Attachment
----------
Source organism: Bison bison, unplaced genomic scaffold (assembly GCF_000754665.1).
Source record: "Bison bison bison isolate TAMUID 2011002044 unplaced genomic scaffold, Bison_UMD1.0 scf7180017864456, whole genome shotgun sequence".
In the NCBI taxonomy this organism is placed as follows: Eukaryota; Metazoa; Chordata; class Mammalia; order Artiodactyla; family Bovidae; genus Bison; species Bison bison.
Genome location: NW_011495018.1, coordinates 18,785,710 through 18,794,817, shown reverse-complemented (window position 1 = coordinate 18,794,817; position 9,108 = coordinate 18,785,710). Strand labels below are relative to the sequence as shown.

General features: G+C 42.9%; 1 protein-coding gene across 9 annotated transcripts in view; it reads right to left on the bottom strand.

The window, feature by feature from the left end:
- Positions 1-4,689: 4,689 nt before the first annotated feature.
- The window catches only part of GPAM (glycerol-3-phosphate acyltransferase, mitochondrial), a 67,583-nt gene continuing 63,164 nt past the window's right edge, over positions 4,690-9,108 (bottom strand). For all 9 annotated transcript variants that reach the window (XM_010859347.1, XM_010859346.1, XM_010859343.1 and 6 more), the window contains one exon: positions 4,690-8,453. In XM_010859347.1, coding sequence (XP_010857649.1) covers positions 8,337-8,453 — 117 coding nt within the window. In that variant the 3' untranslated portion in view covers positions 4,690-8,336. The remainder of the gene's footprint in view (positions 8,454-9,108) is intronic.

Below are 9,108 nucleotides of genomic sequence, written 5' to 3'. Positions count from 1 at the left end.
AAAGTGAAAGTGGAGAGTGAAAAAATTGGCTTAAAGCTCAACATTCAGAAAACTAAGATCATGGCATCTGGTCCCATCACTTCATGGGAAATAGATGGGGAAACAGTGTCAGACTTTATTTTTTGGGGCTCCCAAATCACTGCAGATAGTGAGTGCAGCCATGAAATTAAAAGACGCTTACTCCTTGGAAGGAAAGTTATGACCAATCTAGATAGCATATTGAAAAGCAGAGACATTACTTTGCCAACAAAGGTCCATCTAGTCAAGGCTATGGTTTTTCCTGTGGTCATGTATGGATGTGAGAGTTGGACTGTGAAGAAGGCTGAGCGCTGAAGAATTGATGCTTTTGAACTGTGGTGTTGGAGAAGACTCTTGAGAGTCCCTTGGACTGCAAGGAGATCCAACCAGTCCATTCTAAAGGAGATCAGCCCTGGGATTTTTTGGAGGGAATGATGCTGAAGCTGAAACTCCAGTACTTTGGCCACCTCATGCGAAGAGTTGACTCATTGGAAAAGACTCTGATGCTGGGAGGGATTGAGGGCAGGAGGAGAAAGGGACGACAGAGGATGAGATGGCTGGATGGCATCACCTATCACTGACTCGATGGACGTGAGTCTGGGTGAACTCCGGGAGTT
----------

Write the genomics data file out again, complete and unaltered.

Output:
Source organism: Bison bison, unplaced genomic scaffold (assembly GCF_000754665.1).
Source record: "Bison bison bison isolate TAMUID 2011002044 unplaced genomic scaffold, Bison_UMD1.0 scf7180017864456, whole genome shotgun sequence".
In the NCBI taxonomy this organism is placed as follows: Eukaryota; Metazoa; Chordata; class Mammalia; order Artiodactyla; family Bovidae; genus Bison; species Bison bison.
Genome location: NW_011495018.1, coordinates 18,785,710 through 18,794,817, shown reverse-complemented (window position 1 = coordinate 18,794,817; position 9,108 = coordinate 18,785,710). Strand labels below are relative to the sequence as shown.

General features: G+C 42.9%; 1 protein-coding gene across 9 annotated transcripts in view; it reads right to left on the bottom strand.

The window, feature by feature from the left end:
- Positions 1-4,689: 4,689 nt before the first annotated feature.
- The window catches only part of GPAM (glycerol-3-phosphate acyltransferase, mitochondrial), a 67,583-nt gene continuing 63,164 nt past the window's right edge, over positions 4,690-9,108 (bottom strand). For all 9 annotated transcript variants that reach the window (XM_010859347.1, XM_010859346.1, XM_010859343.1 and 6 more), the window contains one exon: positions 4,690-8,453. In XM_010859347.1, coding sequence (XP_010857649.1) covers positions 8,337-8,453 — 117 coding nt within the window. In that variant the 3' untranslated portion in view covers positions 4,690-8,336. The remainder of the gene's footprint in view (positions 8,454-9,108) is intronic.

Below are 9,108 nucleotides of genomic sequence, written 5' to 3'. Positions count from 1 at the left end.
AAAGTGAAAGTGGAGAGTGAAAAAATTGGCTTAAAGCTCAACATTCAGAAAACTAAGATCATGGCATCTGGTCCCATCACTTCATGGGAAATAGATGGGGAAACAGTGTCAGACTTTATTTTTTGGGGCTCCCAAATCACTGCAGATAGTGAGTGCAGCCATGAAATTAAAAGACGCTTACTCCTTGGAAGGAAAGTTATGACCAATCTAGATAGCATATTGAAAAGCAGAGACATTACTTTGCCAACAAAGGTCCATCTAGTCAAGGCTATGGTTTTTCCTGTGGTCATGTATGGATGTGAGAGTTGGACTGTGAAGAAGGCTGAGCGCTGAAGAATTGATGCTTTTGAACTGTGGTGTTGGAGAAGACTCTTGAGAGTCCCTTGGACTGCAAGGAGATCCAACCAGTCCATTCTAAAGGAGATCAGCCCTGGGATTTTTTGGAGGGAATGATGCTGAAGCTGAAACTCCAGTACTTTGGCCACCTCATGCGAAGAGTTGACTCATTGGAAAAGACTCTGATGCTGGGAGGGATTGAGGGCAGGAGGAGAAAGGGACGACAGAGGATGAGATGGCTGGATGGCATCACCTATCACTGACTCGATGGACGTGAGTCTGGGTGAACTCCGGGAGTT